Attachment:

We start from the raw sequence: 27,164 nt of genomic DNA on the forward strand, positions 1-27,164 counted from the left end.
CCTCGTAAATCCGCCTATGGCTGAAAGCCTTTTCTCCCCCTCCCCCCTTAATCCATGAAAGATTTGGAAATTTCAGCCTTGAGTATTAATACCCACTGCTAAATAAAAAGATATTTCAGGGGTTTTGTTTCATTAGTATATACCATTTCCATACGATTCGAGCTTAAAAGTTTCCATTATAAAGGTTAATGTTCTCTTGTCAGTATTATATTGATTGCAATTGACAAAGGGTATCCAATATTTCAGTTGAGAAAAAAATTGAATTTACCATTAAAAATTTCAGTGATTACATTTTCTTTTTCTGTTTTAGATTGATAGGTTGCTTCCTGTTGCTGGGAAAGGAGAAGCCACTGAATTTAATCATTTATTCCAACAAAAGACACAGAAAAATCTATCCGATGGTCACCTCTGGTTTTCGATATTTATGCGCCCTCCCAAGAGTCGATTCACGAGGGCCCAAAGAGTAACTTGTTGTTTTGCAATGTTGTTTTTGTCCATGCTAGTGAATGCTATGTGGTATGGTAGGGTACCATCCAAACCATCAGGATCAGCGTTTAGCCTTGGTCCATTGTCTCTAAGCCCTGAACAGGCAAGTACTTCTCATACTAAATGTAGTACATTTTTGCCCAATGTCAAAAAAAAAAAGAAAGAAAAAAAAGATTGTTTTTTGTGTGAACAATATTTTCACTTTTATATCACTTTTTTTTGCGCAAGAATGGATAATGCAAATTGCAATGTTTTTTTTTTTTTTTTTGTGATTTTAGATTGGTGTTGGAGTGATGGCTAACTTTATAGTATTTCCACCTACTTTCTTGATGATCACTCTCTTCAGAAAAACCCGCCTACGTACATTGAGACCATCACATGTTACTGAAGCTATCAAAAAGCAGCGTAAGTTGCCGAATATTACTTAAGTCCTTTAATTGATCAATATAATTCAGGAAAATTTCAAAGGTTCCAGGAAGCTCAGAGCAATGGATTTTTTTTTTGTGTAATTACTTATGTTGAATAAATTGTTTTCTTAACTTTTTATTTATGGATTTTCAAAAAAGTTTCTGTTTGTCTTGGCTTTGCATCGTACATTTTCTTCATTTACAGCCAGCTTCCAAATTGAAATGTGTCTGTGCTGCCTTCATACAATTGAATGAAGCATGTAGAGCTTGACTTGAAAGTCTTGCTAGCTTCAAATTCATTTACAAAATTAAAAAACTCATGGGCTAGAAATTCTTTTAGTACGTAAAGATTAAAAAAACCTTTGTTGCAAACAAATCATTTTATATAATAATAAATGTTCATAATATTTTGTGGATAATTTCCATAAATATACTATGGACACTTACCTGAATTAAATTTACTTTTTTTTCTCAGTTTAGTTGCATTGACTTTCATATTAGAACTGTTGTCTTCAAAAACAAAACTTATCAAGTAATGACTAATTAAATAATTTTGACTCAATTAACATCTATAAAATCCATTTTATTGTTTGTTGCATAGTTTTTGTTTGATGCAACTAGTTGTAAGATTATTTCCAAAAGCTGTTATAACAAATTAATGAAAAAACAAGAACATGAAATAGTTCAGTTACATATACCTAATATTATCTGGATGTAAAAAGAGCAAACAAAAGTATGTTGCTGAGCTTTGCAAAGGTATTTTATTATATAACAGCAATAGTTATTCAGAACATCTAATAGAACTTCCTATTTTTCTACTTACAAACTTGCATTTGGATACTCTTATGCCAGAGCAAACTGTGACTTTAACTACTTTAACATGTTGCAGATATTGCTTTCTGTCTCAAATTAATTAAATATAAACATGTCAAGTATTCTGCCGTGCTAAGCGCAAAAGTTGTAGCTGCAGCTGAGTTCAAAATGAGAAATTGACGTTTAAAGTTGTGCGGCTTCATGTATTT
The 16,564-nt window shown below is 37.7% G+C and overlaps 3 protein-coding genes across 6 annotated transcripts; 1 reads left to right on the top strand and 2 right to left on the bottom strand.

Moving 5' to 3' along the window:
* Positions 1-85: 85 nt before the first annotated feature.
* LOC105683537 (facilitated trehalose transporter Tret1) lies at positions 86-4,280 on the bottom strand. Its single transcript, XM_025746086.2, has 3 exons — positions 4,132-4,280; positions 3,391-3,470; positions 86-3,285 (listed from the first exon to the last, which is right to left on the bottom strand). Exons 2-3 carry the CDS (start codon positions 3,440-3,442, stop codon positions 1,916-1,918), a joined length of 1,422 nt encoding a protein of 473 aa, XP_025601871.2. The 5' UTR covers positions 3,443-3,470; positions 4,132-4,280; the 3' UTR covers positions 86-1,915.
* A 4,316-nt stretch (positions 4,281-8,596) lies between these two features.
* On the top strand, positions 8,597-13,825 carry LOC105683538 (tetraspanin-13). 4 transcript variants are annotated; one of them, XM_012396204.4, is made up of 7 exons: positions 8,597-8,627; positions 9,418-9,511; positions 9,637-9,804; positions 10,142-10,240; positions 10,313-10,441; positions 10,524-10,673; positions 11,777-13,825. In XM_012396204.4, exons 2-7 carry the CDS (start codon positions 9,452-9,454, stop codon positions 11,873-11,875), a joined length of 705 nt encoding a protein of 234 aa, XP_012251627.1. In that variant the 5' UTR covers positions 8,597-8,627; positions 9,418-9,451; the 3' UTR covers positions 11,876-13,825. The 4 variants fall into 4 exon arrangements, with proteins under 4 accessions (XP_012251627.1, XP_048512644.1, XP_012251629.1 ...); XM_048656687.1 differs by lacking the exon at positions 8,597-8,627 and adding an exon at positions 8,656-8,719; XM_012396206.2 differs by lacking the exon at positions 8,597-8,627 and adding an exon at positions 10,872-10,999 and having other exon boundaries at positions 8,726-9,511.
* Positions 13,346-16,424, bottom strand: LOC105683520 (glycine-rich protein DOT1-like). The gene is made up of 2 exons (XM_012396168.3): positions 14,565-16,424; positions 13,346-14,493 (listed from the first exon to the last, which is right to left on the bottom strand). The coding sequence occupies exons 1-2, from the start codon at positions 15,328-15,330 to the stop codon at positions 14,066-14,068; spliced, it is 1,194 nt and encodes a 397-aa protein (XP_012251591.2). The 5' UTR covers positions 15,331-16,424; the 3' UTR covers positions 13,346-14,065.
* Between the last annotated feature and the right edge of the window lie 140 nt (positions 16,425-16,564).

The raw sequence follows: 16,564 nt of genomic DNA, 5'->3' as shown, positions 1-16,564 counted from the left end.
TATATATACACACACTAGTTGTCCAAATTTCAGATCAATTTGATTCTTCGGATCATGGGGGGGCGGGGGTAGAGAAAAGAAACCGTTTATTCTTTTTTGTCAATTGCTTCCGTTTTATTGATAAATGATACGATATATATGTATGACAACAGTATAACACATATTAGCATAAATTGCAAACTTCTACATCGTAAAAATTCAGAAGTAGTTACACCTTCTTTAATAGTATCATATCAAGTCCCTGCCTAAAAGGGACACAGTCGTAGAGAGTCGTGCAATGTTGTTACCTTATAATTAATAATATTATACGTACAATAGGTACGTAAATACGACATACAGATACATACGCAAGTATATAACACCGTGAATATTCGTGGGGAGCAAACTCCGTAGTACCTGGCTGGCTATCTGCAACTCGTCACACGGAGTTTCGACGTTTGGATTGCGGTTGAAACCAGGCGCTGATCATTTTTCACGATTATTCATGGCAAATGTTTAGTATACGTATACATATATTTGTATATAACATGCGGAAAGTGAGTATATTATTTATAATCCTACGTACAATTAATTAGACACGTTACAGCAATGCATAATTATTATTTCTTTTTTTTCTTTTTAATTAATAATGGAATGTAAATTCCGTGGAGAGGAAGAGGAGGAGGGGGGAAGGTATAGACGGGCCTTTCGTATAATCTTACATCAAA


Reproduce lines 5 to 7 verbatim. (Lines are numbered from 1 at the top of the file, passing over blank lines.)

* Positions 1-85: 85 nt before the first annotated feature.
* LOC105683537 (facilitated trehalose transporter Tret1) lies at positions 86-4,280 on the bottom strand. Its single transcript, XM_025746086.2, has 3 exons — positions 4,132-4,280; positions 3,391-3,470; positions 86-3,285 (listed from the first exon to the last, which is right to left on the bottom strand). Exons 2-3 carry the CDS (start codon positions 3,440-3,442, stop codon positions 1,916-1,918), a joined length of 1,422 nt encoding a protein of 473 aa, XP_025601871.2. The 5' UTR covers positions 3,443-3,470; positions 4,132-4,280; the 3' UTR covers positions 86-1,915.
* A 4,316-nt stretch (positions 4,281-8,596) lies between these two features.